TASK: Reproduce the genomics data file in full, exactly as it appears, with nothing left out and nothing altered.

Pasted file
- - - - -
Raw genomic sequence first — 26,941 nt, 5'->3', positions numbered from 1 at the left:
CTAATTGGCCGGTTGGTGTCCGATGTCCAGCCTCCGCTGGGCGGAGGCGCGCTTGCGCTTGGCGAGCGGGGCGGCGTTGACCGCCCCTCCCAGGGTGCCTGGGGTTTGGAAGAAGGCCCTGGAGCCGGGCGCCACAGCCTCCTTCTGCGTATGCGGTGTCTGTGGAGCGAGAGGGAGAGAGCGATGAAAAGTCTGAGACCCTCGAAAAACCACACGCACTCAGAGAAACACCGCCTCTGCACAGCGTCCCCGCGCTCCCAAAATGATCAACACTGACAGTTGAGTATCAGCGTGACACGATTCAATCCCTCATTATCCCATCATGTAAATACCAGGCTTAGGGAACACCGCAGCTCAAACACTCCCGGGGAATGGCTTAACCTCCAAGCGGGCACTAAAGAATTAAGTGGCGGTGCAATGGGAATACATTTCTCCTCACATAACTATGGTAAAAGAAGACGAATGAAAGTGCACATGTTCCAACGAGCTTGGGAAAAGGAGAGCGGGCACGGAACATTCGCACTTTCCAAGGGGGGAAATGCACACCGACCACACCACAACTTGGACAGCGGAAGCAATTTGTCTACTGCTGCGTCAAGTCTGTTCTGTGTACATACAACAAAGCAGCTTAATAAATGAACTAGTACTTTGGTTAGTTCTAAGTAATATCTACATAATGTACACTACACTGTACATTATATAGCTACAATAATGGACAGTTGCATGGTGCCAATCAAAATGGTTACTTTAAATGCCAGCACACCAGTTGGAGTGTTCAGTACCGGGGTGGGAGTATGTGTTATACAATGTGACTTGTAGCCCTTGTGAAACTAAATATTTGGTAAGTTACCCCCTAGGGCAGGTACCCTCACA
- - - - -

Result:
Raw genomic sequence first — 26,941 nt, 5'->3', positions numbered from 1 at the left:
CTAATTGGCCGGTTGGTGTCCGATGTCCAGCCTCCGCTGGGCGGAGGCGCGCTTGCGCTTGGCGAGCGGGGCGGCGTTGACCGCCCCTCCCAGGGTGCCTGGGGTTTGGAAGAAGGCCCTGGAGCCGGGCGCCACAGCCTCCTTCTGCGTATGCGGTGTCTGTGGAGCGAGAGGGAGAGAGCGATGAAAAGTCTGAGACCCTCGAAAAACCACACGCACTCAGAGAAACACCGCCTCTGCACAGCGTCCCCGCGCTCCCAAAATGATCAACACTGACAGTTGAGTATCAGCGTGACACGATTCAATCCCTCATTATCCCATCATGTAAATACCAGGCTTAGGGAACACCGCAGCTCAAACACTCCCGGGGAATGGCTTAACCTCCAAGCGGGCACTAAAGAATTAAGTGGCGGTGCAATGGGAATACATTTCTCCTCACATAACTATGGTAAAAGAAGACGAATGAAAGTGCACATGTTCCAACGAGCTTGGGAAAAGGAGAGCGGGCACGGAACATTCGCACTTTCCAAGGGGGGAAATGCACACCGACCACACCACAACTTGGACAGCGGAAGCAATTTGTCTACTGCTGCGTCAAGTCTGTTCTGTGTACATACAACAAAGCAGCTTAATAAATGAACTAGTACTTTGGTTAGTTCTAAGTAATATCTACATAATGTACACTACACTGTACATTATATAGCTACAATAATGGACAGTTGCATGGTGCCAATCAAAATGGTTACTTTAAATGCCAGCACACCAGTTGGAGTGTTCAGTACCGGGGTGGGAGTATGTGTTATACAATGTGACTTGTAGCCCTTGTGAAACTAAATATTTGGTAAGTTACCCCCTAGGGCAGGTACCCTCACA